A GIPPSLAND farmer who has spent years lobbying governments to act more quickly on climate change says Australia will experience more severe storms because of government “inaction”.
Gormandale free range egg farmer Ian Onley, a member of advocacy group Farmers for Climate Action, is this week cleaning up his 90-acre Gormandale farm after the recent severe winds and heavy rain caused widespread damage.
Mr Onley said weather was an important issue for farmers, who were well placed to comment on Australia’s changing climate and the devastating consequences of extreme shifts in weather patterns.
“While we can’t put this one weather event down to climate change, it’s hard to ignore the sequence of events we are seeing in extreme weather events and say it’s not climate change,” he said.
Like others in the region, his farm was hit hard by the storm that lashed Victoria, and he was without power to milk his cows for several days.
“There were trees down, water and debris everywhere and just a mess — I even had to get in the kayak to get around to pick up the eggs.
“It was pretty severe,” he said.
Mr Onley — who has contested both federal and state elections for the Greens, said he had experienced significant changes in both the prevalence and severity of extreme weather conditions in the past few decades, but particularly in recent years.
“My late father was here in the 1920s and I’ve been here for decades, and there has definitely been a change in the temperatures and weather patterns,” he said.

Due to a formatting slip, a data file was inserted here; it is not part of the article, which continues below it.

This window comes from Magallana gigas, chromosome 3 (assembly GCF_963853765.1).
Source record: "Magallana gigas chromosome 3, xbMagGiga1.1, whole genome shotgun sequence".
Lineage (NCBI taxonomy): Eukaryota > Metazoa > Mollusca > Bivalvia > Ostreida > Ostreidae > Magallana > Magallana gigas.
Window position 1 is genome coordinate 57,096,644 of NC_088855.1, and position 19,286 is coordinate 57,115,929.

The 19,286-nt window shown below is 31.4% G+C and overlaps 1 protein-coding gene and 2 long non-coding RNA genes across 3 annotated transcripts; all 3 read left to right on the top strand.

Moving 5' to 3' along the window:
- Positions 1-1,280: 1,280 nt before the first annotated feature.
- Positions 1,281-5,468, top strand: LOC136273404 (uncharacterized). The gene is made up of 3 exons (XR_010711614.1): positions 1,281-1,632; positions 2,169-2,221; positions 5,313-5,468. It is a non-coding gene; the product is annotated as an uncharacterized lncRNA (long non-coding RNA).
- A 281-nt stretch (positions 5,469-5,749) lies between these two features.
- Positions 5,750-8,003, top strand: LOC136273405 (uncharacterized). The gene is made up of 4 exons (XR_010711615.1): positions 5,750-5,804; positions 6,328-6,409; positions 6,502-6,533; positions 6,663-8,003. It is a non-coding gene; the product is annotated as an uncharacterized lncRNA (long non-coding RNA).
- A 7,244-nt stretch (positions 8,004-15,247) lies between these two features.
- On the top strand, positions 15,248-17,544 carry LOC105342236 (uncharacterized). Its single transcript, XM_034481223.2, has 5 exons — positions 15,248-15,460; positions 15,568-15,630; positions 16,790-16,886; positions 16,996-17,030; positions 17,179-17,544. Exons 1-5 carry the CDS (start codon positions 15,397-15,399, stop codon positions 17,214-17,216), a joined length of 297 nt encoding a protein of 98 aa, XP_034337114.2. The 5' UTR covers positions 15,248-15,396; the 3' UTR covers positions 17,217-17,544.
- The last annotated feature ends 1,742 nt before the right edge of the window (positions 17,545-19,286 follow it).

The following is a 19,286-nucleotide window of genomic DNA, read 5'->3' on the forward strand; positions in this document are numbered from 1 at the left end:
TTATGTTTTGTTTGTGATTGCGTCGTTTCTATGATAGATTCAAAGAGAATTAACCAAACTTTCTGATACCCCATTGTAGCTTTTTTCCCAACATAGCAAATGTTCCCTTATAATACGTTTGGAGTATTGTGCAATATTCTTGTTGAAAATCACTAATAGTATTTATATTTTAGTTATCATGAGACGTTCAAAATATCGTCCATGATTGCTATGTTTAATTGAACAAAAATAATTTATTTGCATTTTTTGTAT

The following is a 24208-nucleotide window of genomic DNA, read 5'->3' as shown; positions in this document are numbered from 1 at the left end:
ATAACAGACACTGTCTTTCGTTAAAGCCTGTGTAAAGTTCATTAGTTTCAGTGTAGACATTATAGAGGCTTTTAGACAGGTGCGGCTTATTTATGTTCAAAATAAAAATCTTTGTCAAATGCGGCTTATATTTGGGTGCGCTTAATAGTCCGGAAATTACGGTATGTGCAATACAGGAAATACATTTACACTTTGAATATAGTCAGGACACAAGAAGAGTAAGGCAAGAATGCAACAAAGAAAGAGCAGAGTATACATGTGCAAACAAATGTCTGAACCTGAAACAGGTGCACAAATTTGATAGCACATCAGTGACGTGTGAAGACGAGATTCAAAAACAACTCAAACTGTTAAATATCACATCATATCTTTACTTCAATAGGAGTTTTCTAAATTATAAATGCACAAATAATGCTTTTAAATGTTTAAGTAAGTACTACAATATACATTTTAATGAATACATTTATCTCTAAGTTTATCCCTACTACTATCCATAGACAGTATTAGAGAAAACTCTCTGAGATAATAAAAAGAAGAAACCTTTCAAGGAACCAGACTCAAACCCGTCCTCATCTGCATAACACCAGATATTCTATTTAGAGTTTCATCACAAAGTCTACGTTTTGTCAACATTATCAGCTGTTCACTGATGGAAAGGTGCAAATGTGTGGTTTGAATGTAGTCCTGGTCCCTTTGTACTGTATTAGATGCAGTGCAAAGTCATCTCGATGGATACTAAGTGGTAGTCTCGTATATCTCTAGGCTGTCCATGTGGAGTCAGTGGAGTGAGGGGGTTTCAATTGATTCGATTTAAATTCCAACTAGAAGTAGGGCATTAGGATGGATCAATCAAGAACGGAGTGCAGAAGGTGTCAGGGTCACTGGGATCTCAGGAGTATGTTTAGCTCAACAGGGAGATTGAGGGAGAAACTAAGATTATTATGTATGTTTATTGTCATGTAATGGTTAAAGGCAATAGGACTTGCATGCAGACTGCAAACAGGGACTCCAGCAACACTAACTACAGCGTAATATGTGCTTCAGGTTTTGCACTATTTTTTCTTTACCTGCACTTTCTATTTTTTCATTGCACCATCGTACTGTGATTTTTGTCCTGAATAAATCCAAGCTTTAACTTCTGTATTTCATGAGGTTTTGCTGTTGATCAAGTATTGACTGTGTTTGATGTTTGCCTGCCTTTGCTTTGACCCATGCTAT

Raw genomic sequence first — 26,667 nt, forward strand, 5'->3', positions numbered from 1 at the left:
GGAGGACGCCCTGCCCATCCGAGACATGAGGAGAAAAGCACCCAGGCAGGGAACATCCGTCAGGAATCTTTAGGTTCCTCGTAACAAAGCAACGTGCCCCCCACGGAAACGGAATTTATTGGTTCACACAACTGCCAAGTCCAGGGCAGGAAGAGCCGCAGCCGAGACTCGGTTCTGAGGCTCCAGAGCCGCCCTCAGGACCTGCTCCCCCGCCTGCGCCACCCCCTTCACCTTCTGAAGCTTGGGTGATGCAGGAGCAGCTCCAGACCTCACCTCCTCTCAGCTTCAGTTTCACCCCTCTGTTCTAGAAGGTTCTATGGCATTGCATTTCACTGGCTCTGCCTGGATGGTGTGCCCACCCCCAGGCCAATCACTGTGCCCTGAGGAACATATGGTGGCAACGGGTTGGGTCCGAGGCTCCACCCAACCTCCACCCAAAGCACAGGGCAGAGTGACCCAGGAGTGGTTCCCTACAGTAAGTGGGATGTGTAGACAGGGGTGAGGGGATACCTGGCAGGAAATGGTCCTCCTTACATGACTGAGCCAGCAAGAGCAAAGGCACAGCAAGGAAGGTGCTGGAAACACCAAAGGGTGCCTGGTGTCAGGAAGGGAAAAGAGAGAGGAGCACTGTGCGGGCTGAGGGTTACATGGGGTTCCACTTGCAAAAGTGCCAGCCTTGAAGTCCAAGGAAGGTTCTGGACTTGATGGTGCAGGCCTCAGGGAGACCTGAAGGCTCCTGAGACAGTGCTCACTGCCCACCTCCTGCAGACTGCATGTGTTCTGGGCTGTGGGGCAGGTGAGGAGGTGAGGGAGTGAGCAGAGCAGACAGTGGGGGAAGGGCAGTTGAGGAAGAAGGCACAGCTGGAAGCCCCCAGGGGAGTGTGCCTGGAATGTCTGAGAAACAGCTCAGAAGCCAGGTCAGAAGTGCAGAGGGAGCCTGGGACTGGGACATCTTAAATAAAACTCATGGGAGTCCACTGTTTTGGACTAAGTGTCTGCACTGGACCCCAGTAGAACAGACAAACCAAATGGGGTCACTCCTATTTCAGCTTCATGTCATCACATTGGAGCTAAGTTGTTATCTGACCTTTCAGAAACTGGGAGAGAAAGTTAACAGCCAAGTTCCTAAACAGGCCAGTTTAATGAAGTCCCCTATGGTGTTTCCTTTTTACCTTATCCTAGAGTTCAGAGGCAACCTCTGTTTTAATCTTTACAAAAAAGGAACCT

“What really stuck me last week was the warmth of the winds and the fact that a south-easterly wasn’t cold like it usually is — there have been significant changes and we are experiencing the problems with that.”
The recent storm and subsequent flooding is at least the second severe weather event in Gippsland since the terrible floods of 1995.
Mr Onley said both storms were indicators of a changing climate, and accused the federal government in particular of “sitting on the fence”.
“We have always had floods here, because we are near the Merriman Creek, but this is something different,” he said.
“If we don’t do something soon it will be too late.”
Farmers for Climate Action is a movement of farmers, agricultural leaders and rural Australians working to ensure farmers are a key part of the solution to climate change.
The farmer-led organisation believes that if it can organise farmers, graziers and agriculturalists to lead climate solutions on-farm and advocate together, it can influence the farming sector and the government to implement climate policies that reduce pollution and benefit rural communities.
Mr Onley said he was disappointed the federal government was not taking the lead more on climate action, and believed it was “too scared” to upset big donors.
“As an industry, we need change, we need reliable power and we need certainty for the future,” he said.
The federal government says it is developing and administering domestic actions to reduce Australia’s greenhouse gas emissions and meet its obligations under the 2030 Paris Agreement commitments.
It says Australia’s domestic policies ensure Australia is meeting its international obligations and “preparing for a lower emissions” future through investment and incentives for business and industry, reporting and regulation of the biggest emitters, and supporting individuals and households.
Earlier this year Gippsland MHR Darren Chester warned his party to listen and be “part of the solution” when it came to environmentalism and emissions reductions, after some of his National party colleagues said they would cross the floor if Scott Morrison tried to legislate a mid-century net zero commitment.